The Business Development Bank of Canada (BDC) has published a report that maps the impact of the economic climate onto the mental health of Canadian entrepreneurs.
Based on a survey with 1,500 respondents, BDC found that rising inflation rates has taken a toll on startup founders, identifying that as a potential stressor that could be behind why their mental health significantly declined in the last year.
Over half of survey respondents also listed work/life balance and cash flow as major stressors.
According to BDC, 45 percent of Canadian business owners who took part in its survey indicated that they felt mental health challenges, compared to 38 percent in February 2022.
Rising inflation rates and the overall volatility in the economy has been causing financial strain on a variety of businesses as they face higher costs for operations and shifting consumer demand.
Business owners identified this uncertainty and instability in finances as the leading cause of their deteriorating mental health. Compared to the previous year, founders’ satisfaction with their mental health went down by eight percentage points.
In the face of a difficult fundraising market, startups are among those who have been hit the hardest with inflation.
In addition to inflation, over half (54 percent) of BDC’s respondents also listed work-life balance and cash flow as their main sources of stress.
Among other major sources of stress for business owners this year are the economic slowdown or recession (45 percent), high self-expectations (43 percent), and raising capital (26 percent), according to BDC’s report.
BDC also used the World Health Organization’s (WHO) Well-Being Index to assess the mental health of Canadian business owners with a scoring system out of 100. This year, BDC reported the average score was 58. Additionally, it found over a third (35 percent) of respondents scored 50 out of 100 or less, which signals a low level of well-being.
BDC’s data confirms the struggles that startup founders have been facing, including issues when it comes to intersectionality.
Entrepreneurship comes with its own unique set of challenges. However, people from marginalized communities face additional systemic barriers that can put them at a greater disadvantage when it comes to their mental health.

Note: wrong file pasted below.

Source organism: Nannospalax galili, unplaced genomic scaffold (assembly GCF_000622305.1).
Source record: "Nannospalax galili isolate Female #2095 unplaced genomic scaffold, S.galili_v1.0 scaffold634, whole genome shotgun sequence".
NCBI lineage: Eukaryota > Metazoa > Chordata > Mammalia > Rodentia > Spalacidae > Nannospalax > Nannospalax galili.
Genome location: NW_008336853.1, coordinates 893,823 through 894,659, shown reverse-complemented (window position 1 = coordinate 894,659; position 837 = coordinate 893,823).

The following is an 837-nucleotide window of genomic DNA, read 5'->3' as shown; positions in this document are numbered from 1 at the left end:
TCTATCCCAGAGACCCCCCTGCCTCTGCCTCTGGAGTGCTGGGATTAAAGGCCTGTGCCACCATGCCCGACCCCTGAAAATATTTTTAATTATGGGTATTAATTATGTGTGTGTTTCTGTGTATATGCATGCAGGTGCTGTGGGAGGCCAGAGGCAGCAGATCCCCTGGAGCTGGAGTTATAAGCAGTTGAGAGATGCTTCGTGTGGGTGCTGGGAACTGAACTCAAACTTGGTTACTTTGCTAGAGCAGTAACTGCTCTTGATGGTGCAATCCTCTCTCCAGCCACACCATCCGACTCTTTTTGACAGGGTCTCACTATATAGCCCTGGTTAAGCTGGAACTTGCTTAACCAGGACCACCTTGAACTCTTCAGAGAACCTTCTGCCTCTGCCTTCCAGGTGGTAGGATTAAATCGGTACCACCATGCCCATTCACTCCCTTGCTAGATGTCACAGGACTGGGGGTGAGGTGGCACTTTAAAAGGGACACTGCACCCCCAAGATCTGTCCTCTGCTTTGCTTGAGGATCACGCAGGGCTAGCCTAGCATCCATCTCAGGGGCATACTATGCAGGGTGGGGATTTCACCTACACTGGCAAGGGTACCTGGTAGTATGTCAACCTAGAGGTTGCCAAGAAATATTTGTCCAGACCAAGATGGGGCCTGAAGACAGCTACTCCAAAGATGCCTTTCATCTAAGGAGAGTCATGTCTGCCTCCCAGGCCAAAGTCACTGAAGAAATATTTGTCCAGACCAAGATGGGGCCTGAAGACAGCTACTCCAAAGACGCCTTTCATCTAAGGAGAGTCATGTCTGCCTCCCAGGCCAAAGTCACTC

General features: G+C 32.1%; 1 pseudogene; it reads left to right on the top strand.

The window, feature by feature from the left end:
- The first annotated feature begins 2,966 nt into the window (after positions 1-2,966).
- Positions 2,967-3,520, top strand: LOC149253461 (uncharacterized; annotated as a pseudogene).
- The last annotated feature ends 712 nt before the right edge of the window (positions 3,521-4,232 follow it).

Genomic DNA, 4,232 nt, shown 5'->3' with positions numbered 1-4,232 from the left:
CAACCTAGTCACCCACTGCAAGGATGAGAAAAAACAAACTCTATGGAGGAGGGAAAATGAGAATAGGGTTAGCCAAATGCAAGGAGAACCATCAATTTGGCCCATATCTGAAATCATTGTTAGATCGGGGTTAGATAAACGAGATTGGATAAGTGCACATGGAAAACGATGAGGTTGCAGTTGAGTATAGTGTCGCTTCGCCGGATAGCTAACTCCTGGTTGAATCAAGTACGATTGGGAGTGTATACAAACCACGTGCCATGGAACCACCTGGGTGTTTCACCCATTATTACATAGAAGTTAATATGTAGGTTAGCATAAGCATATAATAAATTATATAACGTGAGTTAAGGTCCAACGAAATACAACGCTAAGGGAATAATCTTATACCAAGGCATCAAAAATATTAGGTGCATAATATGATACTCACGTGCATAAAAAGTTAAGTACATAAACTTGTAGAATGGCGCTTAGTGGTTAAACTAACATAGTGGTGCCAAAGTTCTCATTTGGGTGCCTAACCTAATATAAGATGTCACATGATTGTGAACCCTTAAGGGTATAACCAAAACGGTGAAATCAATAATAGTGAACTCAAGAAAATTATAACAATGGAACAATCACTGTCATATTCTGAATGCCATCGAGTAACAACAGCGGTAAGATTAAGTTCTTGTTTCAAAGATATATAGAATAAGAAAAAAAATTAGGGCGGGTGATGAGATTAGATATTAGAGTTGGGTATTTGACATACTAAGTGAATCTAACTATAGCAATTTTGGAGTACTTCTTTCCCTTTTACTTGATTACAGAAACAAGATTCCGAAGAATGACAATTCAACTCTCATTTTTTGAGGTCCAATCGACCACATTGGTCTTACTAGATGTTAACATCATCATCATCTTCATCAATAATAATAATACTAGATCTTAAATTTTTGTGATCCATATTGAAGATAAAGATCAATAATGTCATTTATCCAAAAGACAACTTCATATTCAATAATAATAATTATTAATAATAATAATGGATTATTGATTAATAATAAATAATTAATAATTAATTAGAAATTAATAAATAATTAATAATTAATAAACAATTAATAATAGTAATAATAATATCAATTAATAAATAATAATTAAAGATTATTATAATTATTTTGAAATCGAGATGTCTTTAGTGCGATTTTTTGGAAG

According to BDC, those who are more likely to score lower on WHO’s Well-Being Index are people with disabilities, those who belong to a religious minority, women, and young business owners who are under 45 years old. Consequently, those groups of people are also more likely to seek professional help, as reported by BDC.
As liquidity becomes tighter in a recession, the diversity problem in venture funding is exacerbated. People from diverse groups have historically received less institutional investments than their straight white male counterparts.
For example, the Conference Board of Canada reported in 2022 that women have a harder time raising capital than men. It found that compared to men, women said it took longer to raise Series A financing, requiring more pitches to do so.
TechCrunch also reported that Black entrepreneurs saw a dramatic decrease in funding last year as investors retreat to assets that they deem “safe.” RareBreed Ventures founder McKeever Conwell told TechCrunch that “investing in founders of colour, as we’ve seen over decades of venture capital, is what is deemed to be the safe thing to do.”
BDC’s report indicates more work needs to be done to improve mental-health support for entrepreneurs from diverse backgrounds as they face the changing dynamics of the economy.
BDC said it is set to launch a pilot project this fall that will provide some of its existing clients with access to virtual therapy.
Featured image courtesy Unsplash.